Her parents’ car remains parked in the street near where they lived in Papatoetoe. They continue to pay the car loan but someone had recently smashed a window and broken in.

The family lost their rental home last June because they could no longer afford the rent for a house they couldn’t get to. Their things are stored here and there in the care of friends and an employer.

Kulvir was a machinist at a furniture maker and Jagdeep was a security officer in Auckland. They hold on to letters from their employers saying their jobs are waiting for them.

They have applied more than a dozen times for a border exception to enter the country under humanitarian grounds, all declined.

People considered to have a critical purpose for travel to New Zealand can apply for a border exception, including family of some temporary visa holders, critical workers or people needing to travel to New Zealand for humanitarian reasons.

Immigration New Zealand said the family did not meet the strict criteria, and the bar for humanitarian border exception requests is set high.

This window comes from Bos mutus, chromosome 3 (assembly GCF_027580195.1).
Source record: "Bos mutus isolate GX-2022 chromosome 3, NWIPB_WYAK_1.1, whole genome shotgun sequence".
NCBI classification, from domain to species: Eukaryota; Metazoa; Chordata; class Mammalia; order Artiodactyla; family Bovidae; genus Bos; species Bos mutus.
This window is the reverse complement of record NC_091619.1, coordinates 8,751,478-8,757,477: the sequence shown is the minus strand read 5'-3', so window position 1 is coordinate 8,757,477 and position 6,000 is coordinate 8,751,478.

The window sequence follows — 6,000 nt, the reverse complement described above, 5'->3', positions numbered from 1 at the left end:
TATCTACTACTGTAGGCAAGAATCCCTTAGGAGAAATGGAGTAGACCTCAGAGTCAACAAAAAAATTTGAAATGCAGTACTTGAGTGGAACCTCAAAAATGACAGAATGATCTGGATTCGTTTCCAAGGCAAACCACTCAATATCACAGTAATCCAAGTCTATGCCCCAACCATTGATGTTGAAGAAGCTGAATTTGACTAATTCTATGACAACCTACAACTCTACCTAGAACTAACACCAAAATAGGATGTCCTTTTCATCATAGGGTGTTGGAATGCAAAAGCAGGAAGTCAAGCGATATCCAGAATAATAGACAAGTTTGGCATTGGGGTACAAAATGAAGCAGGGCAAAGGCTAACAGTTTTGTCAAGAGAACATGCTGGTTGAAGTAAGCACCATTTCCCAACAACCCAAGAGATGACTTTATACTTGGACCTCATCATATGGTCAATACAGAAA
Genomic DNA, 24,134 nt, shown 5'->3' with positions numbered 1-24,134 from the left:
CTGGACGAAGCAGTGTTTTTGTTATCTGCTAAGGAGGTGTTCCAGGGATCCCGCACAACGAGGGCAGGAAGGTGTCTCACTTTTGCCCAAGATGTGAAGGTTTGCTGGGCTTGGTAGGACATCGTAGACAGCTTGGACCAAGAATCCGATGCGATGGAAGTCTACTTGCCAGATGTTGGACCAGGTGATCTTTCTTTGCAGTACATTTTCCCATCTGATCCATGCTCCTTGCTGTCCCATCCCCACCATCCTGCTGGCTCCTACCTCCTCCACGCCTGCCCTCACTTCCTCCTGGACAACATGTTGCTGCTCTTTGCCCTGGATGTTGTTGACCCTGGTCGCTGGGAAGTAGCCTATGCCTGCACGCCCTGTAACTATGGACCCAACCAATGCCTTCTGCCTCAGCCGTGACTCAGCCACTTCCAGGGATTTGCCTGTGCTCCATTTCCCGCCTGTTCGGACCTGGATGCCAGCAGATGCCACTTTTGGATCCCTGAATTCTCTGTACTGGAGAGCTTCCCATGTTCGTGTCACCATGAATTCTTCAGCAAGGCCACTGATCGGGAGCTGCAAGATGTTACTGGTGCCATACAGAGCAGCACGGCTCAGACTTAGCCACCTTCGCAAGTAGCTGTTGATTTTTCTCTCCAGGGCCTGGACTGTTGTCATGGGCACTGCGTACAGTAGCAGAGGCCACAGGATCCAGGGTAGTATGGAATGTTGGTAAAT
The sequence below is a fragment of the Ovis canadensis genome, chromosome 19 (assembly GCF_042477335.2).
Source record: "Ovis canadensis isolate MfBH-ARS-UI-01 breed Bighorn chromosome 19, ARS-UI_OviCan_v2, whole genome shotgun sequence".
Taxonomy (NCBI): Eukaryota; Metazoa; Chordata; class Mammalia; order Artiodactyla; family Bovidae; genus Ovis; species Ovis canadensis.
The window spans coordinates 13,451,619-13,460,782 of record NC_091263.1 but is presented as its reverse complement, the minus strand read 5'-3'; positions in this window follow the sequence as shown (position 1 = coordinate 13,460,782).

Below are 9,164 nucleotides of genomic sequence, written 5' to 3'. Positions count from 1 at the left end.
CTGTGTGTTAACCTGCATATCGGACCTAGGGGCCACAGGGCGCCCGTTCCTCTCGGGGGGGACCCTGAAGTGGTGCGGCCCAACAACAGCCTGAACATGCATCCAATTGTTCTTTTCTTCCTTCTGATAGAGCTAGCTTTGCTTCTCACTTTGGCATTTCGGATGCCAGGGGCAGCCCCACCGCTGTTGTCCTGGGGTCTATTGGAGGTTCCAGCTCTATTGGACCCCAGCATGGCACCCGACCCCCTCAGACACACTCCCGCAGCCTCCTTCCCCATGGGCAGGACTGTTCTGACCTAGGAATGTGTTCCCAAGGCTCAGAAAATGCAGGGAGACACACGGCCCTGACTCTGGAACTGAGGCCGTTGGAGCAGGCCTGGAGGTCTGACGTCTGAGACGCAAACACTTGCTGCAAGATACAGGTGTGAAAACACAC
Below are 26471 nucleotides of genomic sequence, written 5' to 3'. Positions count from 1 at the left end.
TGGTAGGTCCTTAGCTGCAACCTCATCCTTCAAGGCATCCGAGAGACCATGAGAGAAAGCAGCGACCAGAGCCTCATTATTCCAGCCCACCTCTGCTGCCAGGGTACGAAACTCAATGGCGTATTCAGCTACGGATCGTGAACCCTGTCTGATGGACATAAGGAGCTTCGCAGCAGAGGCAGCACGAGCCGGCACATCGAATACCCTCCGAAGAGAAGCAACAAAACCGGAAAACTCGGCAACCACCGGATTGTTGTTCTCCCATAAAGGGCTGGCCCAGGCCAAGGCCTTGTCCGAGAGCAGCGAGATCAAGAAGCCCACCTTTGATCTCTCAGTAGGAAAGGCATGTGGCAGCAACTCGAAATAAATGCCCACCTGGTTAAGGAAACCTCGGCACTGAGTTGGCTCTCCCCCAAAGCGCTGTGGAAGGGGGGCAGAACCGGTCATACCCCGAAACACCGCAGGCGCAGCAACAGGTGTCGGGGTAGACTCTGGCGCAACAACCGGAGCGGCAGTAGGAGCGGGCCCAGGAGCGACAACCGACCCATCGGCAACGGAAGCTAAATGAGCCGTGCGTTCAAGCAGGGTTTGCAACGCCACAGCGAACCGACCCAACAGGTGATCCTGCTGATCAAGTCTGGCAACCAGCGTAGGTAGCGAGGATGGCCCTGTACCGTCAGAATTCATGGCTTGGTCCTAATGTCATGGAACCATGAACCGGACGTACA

“Immigration New Zealand (INZ) empathises with the difficult situation Kulvir Kaur and Jagdeep Singh Dhillon and their daughter are in,” said Jock Gilray, INZ acting general manager for border and visa operations.

Kulvir is doing some stitching at home but they are mostly relying on their retired parents and siblings to pay the bills. It has been difficult to find work in India because of the Covid economy, she says Indian companies need to see original documents when hiring, and theirs are all in New Zealand. She could get a friend to send them over, but she is worried about the expense and the risk of losing them in transit.

“Kulvir cries day and night and neither of us can sleep properly,” said Jagdeep.



"Fundamental disconnect"

The New Zealand government has said it is not extending post-study work visas for people overseas.

“This is in line with the approach we’ve taken with other temporary visas where plans were disrupted by Covid-19, as these people only ever intended to remain in New Zealand temporarily and circumstances may have changed by the time borders reopen,” said Immigration Minister Kris Faafoi in an RNZ report last month

“People who have gained valuable qualifications from study in New Zealand, and have been gaining useful work experience while offshore, can apply for work visas when the borders reopen if they have skills New Zealand needs,” he said.